The ghost of Frank Capra must have smiled when he saw Dave, an amusing and effective update of one of Capra's favorite themes – the scrupulously honest little guy who becomes a force for good against a corrupt system. Dave Kovic (Kevin Kline) runs an employment agency and seems to genuinely enjoy finding work for people who need it. He also bears a striking resemblance to the president of the United States, Bill Mitchell (also played by Kline) and occasionally gets work as a Bill Mitchell impersonator. One day, Dave gets a call from the Secret Service – for security purposes, they want to hire him to act as a decoy for an upcoming appearance by the president. All goes well, but later that evening President Mitchell suffers a massive stroke while in bed with his mistress. Wanting to keep the matter a secret, two of the president's top advisors appeal to Dave to stand in as Bill Mitchell until he regains his health.
Bill Mitchell is the philandering and distant President of the United States. Dave Kovic is a sweet-natured and caring Temp Agency operator, who by a staggering coincidence looks exactly like the President. As such, when Mitchell wants to escape an official luncheon, the Secret Service hires Dave to stand in for him. Unfortunately, Mitchell suffers a severe stroke whilst having sex with one of his aides, and Dave finds himself stuck in the role indefinitely.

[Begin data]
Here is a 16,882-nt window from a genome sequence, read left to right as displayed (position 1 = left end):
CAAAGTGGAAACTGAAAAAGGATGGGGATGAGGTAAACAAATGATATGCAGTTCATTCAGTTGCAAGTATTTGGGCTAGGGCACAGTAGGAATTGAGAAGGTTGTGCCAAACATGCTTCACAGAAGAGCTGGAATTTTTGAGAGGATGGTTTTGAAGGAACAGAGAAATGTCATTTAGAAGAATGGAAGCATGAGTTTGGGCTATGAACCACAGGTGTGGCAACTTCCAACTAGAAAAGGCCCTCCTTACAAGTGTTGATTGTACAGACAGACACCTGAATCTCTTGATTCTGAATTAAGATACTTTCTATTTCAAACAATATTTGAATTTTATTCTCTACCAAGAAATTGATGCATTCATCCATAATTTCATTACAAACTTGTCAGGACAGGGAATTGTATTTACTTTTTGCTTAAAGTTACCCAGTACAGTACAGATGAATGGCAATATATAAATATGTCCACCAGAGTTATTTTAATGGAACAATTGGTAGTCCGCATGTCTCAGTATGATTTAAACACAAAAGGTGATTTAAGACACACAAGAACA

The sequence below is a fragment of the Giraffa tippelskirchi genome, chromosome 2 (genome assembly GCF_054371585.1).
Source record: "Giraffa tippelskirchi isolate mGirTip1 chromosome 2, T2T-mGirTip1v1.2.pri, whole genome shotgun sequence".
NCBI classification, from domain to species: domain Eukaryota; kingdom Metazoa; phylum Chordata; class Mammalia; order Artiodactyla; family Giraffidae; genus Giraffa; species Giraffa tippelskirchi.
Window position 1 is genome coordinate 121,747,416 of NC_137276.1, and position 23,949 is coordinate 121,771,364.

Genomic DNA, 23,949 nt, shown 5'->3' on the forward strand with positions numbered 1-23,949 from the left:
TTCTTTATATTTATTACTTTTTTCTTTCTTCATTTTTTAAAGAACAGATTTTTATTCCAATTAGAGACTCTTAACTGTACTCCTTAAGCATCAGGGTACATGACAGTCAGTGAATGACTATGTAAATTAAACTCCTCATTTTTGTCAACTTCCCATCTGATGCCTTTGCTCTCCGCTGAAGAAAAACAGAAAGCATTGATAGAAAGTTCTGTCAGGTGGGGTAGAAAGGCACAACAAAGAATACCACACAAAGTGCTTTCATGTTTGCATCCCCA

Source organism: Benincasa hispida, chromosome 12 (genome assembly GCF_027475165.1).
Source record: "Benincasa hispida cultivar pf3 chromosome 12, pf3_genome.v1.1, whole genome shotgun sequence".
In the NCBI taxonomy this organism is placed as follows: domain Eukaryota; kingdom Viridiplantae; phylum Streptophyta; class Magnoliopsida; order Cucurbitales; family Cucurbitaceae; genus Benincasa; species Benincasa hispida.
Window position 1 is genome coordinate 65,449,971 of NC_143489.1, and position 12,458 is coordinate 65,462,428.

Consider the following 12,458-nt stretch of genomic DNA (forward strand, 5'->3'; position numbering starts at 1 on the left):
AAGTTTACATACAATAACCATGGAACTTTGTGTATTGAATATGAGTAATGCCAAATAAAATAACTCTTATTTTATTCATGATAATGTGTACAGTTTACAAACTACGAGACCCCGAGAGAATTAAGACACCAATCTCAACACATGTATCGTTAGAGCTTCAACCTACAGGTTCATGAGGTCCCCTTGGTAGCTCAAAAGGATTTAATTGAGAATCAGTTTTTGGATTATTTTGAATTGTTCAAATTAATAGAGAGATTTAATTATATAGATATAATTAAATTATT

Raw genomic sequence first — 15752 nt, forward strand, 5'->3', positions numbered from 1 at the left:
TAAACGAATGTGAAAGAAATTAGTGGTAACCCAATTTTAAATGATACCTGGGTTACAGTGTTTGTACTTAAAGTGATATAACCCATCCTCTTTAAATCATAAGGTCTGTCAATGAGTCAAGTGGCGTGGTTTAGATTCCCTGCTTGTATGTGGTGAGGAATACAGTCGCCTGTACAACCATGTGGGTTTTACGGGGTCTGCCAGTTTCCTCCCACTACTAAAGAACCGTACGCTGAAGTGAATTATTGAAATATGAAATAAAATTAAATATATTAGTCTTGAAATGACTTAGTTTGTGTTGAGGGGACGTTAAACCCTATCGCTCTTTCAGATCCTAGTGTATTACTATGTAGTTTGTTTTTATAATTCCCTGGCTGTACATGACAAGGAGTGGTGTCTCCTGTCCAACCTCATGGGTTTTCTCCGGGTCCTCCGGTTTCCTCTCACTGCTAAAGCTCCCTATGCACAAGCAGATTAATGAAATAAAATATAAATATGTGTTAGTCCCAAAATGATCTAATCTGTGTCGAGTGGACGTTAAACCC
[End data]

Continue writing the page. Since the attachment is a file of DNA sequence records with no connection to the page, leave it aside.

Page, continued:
Although Dave Grusin is best known as a soundtrack composer and for his jazz-pop recordings, he has always had a great admiration for jazz. This CD (released in a fairly deluxe package) gave Grusin an opportunity to pay tribute to Duke Ellington. He performs ten mostly familiar songs associated with Ellington and wisely features fluegelhornist Clark Terry on five of the selections. Other prominent soloists include tenor saxophonist Pete Christlieb, trombonist George Bohanon, tenor saxophonist Tom Scott (returning to his roots), clarinetist Eddie Daniels (on an orchestrated version of "Mood Indigo"), and pianist Grusin himself. This is a respectful and well-conceived tribute.
This record stands in British music history and Carthy's career roughly where Another Side of Bob Dylan does in American music–the more florrid tracks here, recorded with violinist Dave Swarbrick, show the path to the bridge between Carthy's traditional singer/scholar background and the folk-rock played by bands such as Fairport Convention and Steeleye Span. "Lord Franklin" is a narrative tour-de-force (from which Bob Dylan got the melody for "Bob Dylan's Dream" on Freewheelin' ), "Ramblin' Sailor" is boisterous cautionary tale about the company the title character keeps ashore, and there's also an acoustic recording of "Sailor's Life," a song that Fairport Convention would transmute into an epic electric version, and "Lowlands of Holland," which Steeleye Span later recorded.